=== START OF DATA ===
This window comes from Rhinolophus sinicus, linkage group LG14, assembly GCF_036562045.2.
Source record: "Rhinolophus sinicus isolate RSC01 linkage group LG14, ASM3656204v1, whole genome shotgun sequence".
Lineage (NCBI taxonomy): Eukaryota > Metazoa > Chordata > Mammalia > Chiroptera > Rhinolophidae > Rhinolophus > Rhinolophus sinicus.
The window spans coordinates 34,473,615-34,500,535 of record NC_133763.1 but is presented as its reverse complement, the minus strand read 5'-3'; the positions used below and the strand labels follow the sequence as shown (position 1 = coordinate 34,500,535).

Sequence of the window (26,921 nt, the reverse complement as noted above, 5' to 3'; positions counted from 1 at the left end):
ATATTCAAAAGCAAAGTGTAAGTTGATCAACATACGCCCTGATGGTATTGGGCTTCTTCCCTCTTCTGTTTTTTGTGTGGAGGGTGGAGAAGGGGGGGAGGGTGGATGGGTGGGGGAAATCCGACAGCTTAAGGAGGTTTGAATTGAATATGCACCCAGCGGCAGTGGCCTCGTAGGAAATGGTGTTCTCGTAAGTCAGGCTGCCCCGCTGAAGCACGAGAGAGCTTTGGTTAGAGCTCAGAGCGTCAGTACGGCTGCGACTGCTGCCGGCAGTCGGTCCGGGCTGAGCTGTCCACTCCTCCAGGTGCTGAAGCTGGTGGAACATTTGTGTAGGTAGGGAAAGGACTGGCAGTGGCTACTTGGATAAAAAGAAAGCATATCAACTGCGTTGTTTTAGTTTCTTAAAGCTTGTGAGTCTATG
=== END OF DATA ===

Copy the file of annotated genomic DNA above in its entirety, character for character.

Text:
This window comes from Rhinolophus sinicus, linkage group LG14, assembly GCF_036562045.2.
Source record: "Rhinolophus sinicus isolate RSC01 linkage group LG14, ASM3656204v1, whole genome shotgun sequence".
Lineage (NCBI taxonomy): Eukaryota > Metazoa > Chordata > Mammalia > Chiroptera > Rhinolophidae > Rhinolophus > Rhinolophus sinicus.
The window spans coordinates 34,473,615-34,500,535 of record NC_133763.1 but is presented as its reverse complement, the minus strand read 5'-3'; the positions used below and the strand labels follow the sequence as shown (position 1 = coordinate 34,500,535).

Sequence of the window (26,921 nt, the reverse complement as noted above, 5' to 3'; positions counted from 1 at the left end):
ATATTCAAAAGCAAAGTGTAAGTTGATCAACATACGCCCTGATGGTATTGGGCTTCTTCCCTCTTCTGTTTTTTGTGTGGAGGGTGGAGAAGGGGGGGAGGGTGGATGGGTGGGGGAAATCCGACAGCTTAAGGAGGTTTGAATTGAATATGCACCCAGCGGCAGTGGCCTCGTAGGAAATGGTGTTCTCGTAAGTCAGGCTGCCCCGCTGAAGCACGAGAGAGCTTTGGTTAGAGCTCAGAGCGTCAGTACGGCTGCGACTGCTGCCGGCAGTCGGTCCGGGCTGAGCTGTCCACTCCTCCAGGTGCTGAAGCTGGTGGAACATTTGTGTAGGTAGGGAAAGGACTGGCAGTGGCTACTTGGATAAAAAGAAAGCATATCAACTGCGTTGTTTTAGTTTCTTAAAGCTTGTGAGTCTATG